Learning analytics projects are diverse in both scale and subject matter - exciting and daunting for individuals new to the field. In recent years, focus has transitioned from student retention to establishing ethical frameworks and policies. Furthermore, as researchers experiment with learning analytics, projects are often temporary in nature and they may have lasting effects on the field3 - such as ‘Course Signals,’ the discontinued early warning system to improve student retention at Purdue. To raise awareness of the practice of learning analytics, JISC (2016) shares eleven case studies of institutions deploying learning analytics, while Ebner et al. (2017) provides a detailed analysis of LA literature. In summary, some initial themes, descriptions, recent developments have been shared below.

  • Predicting Student Performance involves analyzing various datasets to predict student performance and subsequence behaviors over time. Collaborators from University of Colorado Boulder, Columbia University, University of Pennsylvania and Character Lab, leveraged a large and “unique national dataset of 41,359 college applications to prospectively predict 4-year bachelor's graduation in a generalizable manner”4
  • Textual Analysis may include analyzing the contents of student writing (blog posts, forums, journals) submitted through virtual learning environments or systems. Researchers from University of South Australia, University of Texas at Arlington, University of Edinburgh / Monash University and Standford University, recently shared their study about the development of an analytics system for assessment of reflective writing5.
  • Ethical Frameworks and Policies: In 2014, Slade & Prinsloo shared ethical and privacy principles for learning analytics, in 2015, JISC released a Code of Practice for Learning Analytics, informed by institutions such as the Open University and University of Edinburgh. Between 2016 and 2018, the University of Edinburgh partnered with European universities in a cross-institutional research project SHEILA to “build a policy development framework that promotes formative assessment and personalized learning, by taking advantage of direct engagement of stakeholders in the development process.”6
  • Multimodal Analysis can involve analyzing multiple types of learner generated data, for instance non-verbal cues of learners (gestures, speech, electrodermal activity (EDA) through video capture. At Northwestern University, Worsley (2018) employed in-class video capture of students who completed engineering design tasks in pairs, analyzing gesture, speech and electro-dermal activation data7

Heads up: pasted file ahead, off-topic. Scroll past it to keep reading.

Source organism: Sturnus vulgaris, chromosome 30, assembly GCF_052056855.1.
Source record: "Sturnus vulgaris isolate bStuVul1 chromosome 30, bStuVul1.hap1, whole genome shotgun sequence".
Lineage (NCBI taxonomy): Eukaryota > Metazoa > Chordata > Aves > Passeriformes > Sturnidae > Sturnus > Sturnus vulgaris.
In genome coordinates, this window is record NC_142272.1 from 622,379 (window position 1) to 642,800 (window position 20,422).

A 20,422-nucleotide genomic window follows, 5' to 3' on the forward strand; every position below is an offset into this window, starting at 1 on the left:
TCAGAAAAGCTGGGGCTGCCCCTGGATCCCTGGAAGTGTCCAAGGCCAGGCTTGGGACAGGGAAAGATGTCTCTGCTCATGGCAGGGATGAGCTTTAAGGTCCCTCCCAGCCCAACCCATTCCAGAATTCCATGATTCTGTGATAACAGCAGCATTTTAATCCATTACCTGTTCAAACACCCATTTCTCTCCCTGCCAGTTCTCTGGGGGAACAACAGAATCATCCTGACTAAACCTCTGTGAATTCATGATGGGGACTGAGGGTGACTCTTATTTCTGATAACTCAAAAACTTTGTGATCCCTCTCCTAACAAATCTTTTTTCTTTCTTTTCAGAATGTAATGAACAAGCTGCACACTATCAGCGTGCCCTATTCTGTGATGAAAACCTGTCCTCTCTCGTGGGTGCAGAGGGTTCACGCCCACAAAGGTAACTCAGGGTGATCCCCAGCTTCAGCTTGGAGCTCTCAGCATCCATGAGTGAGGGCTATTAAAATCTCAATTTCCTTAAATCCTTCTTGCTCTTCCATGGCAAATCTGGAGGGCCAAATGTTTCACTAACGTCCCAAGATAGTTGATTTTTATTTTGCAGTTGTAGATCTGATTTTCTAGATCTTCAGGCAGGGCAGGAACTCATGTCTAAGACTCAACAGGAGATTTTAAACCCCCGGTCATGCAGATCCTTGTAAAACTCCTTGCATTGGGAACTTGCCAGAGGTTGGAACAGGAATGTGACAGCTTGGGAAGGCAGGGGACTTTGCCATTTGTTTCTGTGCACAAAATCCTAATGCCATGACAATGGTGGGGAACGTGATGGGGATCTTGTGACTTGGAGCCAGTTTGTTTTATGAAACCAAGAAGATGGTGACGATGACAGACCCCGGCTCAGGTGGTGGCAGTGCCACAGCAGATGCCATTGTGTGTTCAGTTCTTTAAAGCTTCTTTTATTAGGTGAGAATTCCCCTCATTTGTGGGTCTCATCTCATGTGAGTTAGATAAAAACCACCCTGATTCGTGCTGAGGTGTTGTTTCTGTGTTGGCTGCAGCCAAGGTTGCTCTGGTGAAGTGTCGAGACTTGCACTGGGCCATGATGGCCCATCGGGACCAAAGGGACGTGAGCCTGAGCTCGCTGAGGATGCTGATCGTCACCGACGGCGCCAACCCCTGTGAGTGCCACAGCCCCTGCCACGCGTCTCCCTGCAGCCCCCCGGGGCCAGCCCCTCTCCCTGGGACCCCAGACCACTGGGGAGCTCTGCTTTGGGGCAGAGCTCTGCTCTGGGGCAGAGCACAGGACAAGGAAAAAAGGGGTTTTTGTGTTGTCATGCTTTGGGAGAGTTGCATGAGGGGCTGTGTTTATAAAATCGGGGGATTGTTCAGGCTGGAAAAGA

Why is it significant?

Monitoring Student Progress: Educational institutions have been embracing learning analytics as a powerful methodology for understanding educational outcomes, with most interest still residing in “monitoring or measuring student progress” 8 than in other components such as “predicting learning success or prescribing intervention strategies”8.

Actionable Data: At its best, learning analytics uses a variety of sophisticated approaches to data analysis, including statistics, machine-learning, and qualitative methods, to provide key information that can be used by administrators, researchers, and possibly even the students themselves, to better understand the educational process on the whole, from the basics of student enrollment to complex topics of success and remedial actions9.

Alternative Evaluation Methods: With appropriately scaled and staffed learning analytics units that operate campus-wide and in keeping with the missions of higher education, it is possible to imagine a future in which teachers are aware of the effectiveness of their instruction, struggling students are provided with immediate and timely administrative intervention, and measures of success are approached holistically, taking into account both the “objective” such as GPA and job placement, but also more affective qualities such as student satisfaction and courses meeting learning goals.

What are the downsides?

Scalability: The landscape of learning analytics is still uneven, with different institutions approaching the topic with often vastly different methodologies and goals. A common problem is the question of scale--if only certain colleges or departments within a given university adopt learning analytics platforms, but others do not, the endeavor can be weakened on the whole, and generalizations (both statistical and otherwise) are as a consequence limited.